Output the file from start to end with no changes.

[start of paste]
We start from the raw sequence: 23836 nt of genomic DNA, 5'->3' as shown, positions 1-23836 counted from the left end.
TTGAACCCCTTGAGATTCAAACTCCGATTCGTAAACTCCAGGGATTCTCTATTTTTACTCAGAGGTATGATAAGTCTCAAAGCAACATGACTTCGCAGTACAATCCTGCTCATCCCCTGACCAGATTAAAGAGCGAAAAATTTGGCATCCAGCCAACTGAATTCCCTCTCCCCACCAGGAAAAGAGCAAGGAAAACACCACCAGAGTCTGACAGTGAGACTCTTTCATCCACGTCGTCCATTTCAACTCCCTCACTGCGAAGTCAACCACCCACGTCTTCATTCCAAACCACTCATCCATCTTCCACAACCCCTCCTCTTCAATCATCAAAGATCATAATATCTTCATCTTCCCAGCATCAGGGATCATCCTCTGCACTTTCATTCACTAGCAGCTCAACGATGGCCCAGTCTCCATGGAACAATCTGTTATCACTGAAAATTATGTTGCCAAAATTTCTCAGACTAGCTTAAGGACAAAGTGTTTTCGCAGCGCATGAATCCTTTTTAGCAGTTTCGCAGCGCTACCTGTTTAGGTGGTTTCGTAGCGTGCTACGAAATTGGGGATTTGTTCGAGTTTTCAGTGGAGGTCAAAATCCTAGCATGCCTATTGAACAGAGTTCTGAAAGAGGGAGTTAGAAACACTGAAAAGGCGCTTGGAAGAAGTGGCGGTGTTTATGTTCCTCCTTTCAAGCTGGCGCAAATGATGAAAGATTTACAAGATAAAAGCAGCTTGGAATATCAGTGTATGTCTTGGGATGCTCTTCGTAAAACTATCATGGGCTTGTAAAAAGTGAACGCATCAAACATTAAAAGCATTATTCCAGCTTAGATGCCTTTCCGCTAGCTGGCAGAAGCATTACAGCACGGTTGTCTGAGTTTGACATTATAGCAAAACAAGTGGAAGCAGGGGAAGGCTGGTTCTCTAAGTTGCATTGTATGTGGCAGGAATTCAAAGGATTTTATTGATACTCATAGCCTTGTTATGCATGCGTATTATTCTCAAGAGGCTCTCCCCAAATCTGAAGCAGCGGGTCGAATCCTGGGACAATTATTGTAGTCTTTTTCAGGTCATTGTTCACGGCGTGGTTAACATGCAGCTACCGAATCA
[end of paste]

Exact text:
We start from the raw sequence: 23836 nt of genomic DNA, 5'->3' as shown, positions 1-23836 counted from the left end.
TTGAACCCCTTGAGATTCAAACTCCGATTCGTAAACTCCAGGGATTCTCTATTTTTACTCAGAGGTATGATAAGTCTCAAAGCAACATGACTTCGCAGTACAATCCTGCTCATCCCCTGACCAGATTAAAGAGCGAAAAATTTGGCATCCAGCCAACTGAATTCCCTCTCCCCACCAGGAAAAGAGCAAGGAAAACACCACCAGAGTCTGACAGTGAGACTCTTTCATCCACGTCGTCCATTTCAACTCCCTCACTGCGAAGTCAACCACCCACGTCTTCATTCCAAACCACTCATCCATCTTCCACAACCCCTCCTCTTCAATCATCAAAGATCATAATATCTTCATCTTCCCAGCATCAGGGATCATCCTCTGCACTTTCATTCACTAGCAGCTCAACGATGGCCCAGTCTCCATGGAACAATCTGTTATCACTGAAAATTATGTTGCCAAAATTTCTCAGACTAGCTTAAGGACAAAGTGTTTTCGCAGCGCATGAATCCTTTTTAGCAGTTTCGCAGCGCTACCTGTTTAGGTGGTTTCGTAGCGTGCTACGAAATTGGGGATTTGTTCGAGTTTTCAGTGGAGGTCAAAATCCTAGCATGCCTATTGAACAGAGTTCTGAAAGAGGGAGTTAGAAACACTGAAAAGGCGCTTGGAAGAAGTGGCGGTGTTTATGTTCCTCCTTTCAAGCTGGCGCAAATGATGAAAGATTTACAAGATAAAAGCAGCTTGGAATATCAGTGTATGTCTTGGGATGCTCTTCGTAAAACTATCATGGGCTTGTAAAAAGTGAACGCATCAAACATTAAAAGCATTATTCCAGCTTAGATGCCTTTCCGCTAGCTGGCAGAAGCATTACAGCACGGTTGTCTGAGTTTGACATTATAGCAAAACAAGTGGAAGCAGGGGAAGGCTGGTTCTCTAAGTTGCATTGTATGTGGCAGGAATTCAAAGGATTTTATTGATACTCATAGCCTTGTTATGCATGCGTATTATTCTCAAGAGGCTCTCCCCAAATCTGAAGCAGCGGGTCGAATCCTGGGACAATTATTGTAGTCTTTTTCAGGTCATTGTTCACGGCGTGGTTAACATGCAGCTACCGAATCA